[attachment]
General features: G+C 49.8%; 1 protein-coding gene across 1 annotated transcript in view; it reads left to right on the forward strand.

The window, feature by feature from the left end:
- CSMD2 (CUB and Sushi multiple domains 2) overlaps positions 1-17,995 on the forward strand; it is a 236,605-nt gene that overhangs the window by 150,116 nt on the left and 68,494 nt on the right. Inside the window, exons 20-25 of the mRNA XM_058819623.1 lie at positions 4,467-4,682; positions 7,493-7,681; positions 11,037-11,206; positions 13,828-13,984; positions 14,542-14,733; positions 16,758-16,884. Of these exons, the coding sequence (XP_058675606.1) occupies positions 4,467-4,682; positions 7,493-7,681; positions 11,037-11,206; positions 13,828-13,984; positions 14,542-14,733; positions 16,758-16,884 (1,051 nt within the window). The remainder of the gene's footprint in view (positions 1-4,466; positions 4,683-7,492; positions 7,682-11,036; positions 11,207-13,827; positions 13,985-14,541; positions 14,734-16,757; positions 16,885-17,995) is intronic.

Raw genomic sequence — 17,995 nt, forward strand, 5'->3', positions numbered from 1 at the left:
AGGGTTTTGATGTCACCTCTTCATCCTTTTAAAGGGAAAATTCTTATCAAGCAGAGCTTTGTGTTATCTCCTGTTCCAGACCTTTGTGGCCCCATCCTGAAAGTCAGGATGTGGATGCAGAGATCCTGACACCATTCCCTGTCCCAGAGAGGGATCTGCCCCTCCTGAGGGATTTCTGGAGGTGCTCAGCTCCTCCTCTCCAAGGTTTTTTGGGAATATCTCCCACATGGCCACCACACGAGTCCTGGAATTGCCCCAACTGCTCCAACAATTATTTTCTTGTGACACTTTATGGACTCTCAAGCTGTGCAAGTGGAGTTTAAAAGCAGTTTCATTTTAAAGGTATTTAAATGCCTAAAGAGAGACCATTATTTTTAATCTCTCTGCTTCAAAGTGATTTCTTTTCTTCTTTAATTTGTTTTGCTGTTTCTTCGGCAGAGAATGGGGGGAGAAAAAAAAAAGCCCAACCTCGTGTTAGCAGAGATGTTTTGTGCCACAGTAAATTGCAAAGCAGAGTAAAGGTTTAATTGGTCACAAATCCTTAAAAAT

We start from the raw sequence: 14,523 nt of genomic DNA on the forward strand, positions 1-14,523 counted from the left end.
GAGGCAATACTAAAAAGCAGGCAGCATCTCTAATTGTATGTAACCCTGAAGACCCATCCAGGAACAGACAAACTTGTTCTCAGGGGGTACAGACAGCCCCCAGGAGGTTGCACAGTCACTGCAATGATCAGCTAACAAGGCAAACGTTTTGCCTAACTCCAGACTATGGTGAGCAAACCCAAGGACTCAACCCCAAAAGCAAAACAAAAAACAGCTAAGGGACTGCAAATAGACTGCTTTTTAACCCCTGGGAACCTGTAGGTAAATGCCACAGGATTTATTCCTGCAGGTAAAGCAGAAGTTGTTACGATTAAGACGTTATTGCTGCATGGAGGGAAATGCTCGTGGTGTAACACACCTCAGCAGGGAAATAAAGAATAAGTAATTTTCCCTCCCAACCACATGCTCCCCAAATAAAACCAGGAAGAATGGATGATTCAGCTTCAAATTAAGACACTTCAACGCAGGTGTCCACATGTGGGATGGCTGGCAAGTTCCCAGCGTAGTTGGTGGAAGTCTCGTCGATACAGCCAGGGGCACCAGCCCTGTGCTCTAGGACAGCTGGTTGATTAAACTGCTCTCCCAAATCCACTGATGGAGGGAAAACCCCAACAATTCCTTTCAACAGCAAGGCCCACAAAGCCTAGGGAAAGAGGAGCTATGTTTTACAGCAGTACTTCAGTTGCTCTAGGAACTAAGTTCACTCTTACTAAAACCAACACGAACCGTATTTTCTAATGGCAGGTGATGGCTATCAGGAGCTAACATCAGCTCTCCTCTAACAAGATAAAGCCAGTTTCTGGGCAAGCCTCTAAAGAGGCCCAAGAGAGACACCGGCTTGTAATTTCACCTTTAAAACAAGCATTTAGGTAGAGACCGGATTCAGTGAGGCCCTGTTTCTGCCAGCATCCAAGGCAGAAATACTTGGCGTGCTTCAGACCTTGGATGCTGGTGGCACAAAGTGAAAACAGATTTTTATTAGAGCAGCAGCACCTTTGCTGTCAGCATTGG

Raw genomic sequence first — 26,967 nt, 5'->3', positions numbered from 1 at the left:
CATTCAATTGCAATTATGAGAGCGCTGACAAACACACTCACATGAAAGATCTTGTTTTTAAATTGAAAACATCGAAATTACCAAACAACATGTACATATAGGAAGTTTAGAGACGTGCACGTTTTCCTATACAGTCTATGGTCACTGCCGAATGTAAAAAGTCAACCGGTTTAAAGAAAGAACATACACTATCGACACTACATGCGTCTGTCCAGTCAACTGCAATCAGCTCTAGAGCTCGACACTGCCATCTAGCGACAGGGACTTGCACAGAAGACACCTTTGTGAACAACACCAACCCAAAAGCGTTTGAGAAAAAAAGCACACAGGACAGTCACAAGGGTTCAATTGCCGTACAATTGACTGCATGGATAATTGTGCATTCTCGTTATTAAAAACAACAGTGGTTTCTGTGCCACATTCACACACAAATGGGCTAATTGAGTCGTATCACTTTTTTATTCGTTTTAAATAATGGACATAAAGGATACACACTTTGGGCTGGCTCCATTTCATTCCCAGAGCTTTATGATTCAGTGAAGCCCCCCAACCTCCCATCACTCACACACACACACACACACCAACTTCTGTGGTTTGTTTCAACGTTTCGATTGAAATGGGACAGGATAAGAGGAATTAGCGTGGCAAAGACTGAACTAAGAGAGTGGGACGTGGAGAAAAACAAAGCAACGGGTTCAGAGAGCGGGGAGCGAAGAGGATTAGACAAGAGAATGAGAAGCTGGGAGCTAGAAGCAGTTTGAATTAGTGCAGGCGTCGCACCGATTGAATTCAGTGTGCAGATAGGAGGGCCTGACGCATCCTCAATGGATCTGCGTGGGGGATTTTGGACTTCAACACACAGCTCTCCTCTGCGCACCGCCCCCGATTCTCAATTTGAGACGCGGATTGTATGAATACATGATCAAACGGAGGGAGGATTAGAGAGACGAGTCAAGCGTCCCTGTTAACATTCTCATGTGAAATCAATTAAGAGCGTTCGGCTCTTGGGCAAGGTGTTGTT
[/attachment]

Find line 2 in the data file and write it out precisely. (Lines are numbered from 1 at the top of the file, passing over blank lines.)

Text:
The window, feature by feature from the left end: